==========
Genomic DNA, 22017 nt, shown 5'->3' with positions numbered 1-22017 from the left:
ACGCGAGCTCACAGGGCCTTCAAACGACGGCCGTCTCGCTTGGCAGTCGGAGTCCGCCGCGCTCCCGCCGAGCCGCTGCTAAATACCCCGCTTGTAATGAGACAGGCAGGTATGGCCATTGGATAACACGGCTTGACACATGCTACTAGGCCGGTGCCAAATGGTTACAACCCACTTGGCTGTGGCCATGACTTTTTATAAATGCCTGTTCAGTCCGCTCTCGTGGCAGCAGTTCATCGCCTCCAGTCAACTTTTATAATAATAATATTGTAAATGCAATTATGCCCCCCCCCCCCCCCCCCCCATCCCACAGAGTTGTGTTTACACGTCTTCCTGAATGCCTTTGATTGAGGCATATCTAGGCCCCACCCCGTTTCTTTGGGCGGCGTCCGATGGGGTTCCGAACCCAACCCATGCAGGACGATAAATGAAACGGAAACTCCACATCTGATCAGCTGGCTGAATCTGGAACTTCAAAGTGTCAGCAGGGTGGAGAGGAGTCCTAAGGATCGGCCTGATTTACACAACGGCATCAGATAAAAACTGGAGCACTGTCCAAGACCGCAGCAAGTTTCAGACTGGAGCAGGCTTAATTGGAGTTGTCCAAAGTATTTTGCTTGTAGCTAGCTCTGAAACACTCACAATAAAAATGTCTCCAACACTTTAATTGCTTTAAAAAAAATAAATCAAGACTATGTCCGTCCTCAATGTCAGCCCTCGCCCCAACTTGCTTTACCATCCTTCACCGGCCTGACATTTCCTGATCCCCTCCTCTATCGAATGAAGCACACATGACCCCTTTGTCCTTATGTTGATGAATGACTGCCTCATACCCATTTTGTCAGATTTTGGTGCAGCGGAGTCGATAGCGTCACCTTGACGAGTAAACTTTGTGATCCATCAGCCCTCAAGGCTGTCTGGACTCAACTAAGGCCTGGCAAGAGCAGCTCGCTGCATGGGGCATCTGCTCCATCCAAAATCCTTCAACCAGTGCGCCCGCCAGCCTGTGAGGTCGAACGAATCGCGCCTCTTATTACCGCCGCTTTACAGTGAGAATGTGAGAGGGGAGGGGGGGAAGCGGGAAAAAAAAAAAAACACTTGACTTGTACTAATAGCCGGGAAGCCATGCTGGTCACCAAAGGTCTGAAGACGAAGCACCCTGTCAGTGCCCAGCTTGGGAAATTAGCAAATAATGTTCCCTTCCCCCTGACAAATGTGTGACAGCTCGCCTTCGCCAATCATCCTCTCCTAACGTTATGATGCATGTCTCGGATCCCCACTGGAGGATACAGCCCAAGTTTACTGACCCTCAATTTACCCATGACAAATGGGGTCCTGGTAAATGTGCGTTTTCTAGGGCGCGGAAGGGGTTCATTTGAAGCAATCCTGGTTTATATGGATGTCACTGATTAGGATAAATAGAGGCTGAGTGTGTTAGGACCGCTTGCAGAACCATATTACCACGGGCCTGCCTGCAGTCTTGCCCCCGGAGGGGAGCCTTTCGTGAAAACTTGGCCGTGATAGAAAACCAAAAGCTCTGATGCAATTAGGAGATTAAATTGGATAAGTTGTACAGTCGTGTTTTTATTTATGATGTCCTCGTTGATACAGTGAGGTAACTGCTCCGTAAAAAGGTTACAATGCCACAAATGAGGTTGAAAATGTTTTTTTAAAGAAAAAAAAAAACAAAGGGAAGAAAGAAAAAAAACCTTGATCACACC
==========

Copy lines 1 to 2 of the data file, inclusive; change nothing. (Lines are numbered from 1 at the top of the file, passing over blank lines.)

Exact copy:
Genomic DNA, 22017 nt, shown 5'->3' with positions numbered 1-22017 from the left:
ACGCGAGCTCACAGGGCCTTCAAACGACGGCCGTCTCGCTTGGCAGTCGGAGTCCGCCGCGCTCCCGCCGAGCCGCTGCTAAATACCCCGCTTGTAATGAGACAGGCAGGTATGGCCATTGGATAACACGGCTTGACACATGCTACTAGGCCGGTGCCAAATGGTTACAACCCACTTGGCTGTGGCCATGACTTTTTATAAATGCCTGTTCAGTCCGCTCTCGTGGCAGCAGTTCATCGCCTCCAGTCAACTTTTATAATAATAATATTGTAAATGCAATTATGCCCCCCCCCCCCCCCCCCCCATCCCACAGAGTTGTGTTTACACGTCTTCCTGAATGCCTTTGATTGAGGCATATCTAGGCCCCACCCCGTTTCTTTGGGCGGCGTCCGATGGGGTTCCGAACCCAACCCATGCAGGACGATAAATGAAACGGAAACTCCACATCTGATCAGCTGGCTGAATCTGGAACTTCAAAGTGTCAGCAGGGTGGAGAGGAGTCCTAAGGATCGGCCTGATTTACACAACGGCATCAGATAAAAACTGGAGCACTGTCCAAGACCGCAGCAAGTTTCAGACTGGAGCAGGCTTAATTGGAGTTGTCCAAAGTATTTTGCTTGTAGCTAGCTCTGAAACACTCACAATAAAAATGTCTCCAACACTTTAATTGCTTTAAAAAAAATAAATCAAGACTATGTCCGTCCTCAATGTCAGCCCTCGCCCCAACTTGCTTTACCATCCTTCACCGGCCTGACATTTCCTGATCCCCTCCTCTATCGAATGAAGCACACATGACCCCTTTGTCCTTATGTTGATGAATGACTGCCTCATACCCATTTTGTCAGATTTTGGTGCAGCGGAGTCGATAGCGTCACCTTGACGAGTAAACTTTGTGATCCATCAGCCCTCAAGGCTGTCTGGACTCAACTAAGGCCTGGCAAGAGCAGCTCGCTGCATGGGGCATCTGCTCCATCCAAAATCCTTCAACCAGTGCGCCCGCCAGCCTGTGAGGTCGAACGAATCGCGCCTCTTATTACCGCCGCTTTACAGTGAGAATGTGAGAGGGGAGGGGGGGAAGCGGGAAAAAAAAAAAAACACTTGACTTGTACTAATAGCCGGGAAGCCATGCTGGTCACCAAAGGTCTGAAGACGAAGCACCCTGTCAGTGCCCAGCTTGGGAAATTAGCAAATAATGTTCCCTTCCCCCTGACAAATGTGTGACAGCTCGCCTTCGCCAATCATCCTCTCCTAACGTTATGATGCATGTCTCGGATCCCCACTGGAGGATACAGCCCAAGTTTACTGACCCTCAATTTACCCATGACAAATGGGGTCCTGGTAAATGTGCGTTTTCTAGGGCGCGGAAGGGGTTCATTTGAAGCAATCCTGGTTTATATGGATGTCACTGATTAGGATAAATAGAGGCTGAGTGTGTTAGGACCGCTTGCAGAACCATATTACCACGGGCCTGCCTGCAGTCTTGCCCCCGGAGGGGAGCCTTTCGTGAAAACTTGGCCGTGATAGAAAACCAAAAGCTCTGATGCAATTAGGAGATTAAATTGGATAAGTTGTACAGTCGTGTTTTTATTTATGATGTCCTCGTTGATACAGTGAGGTAACTGCTCCGTAAAAAGGTTACAATGCCACAAATGAGGTTGAAAATGTTTTTTTAAAGAAAAAAAAAAACAAAGGGAAGAAAGAAAAAAAACCTTGATCACACC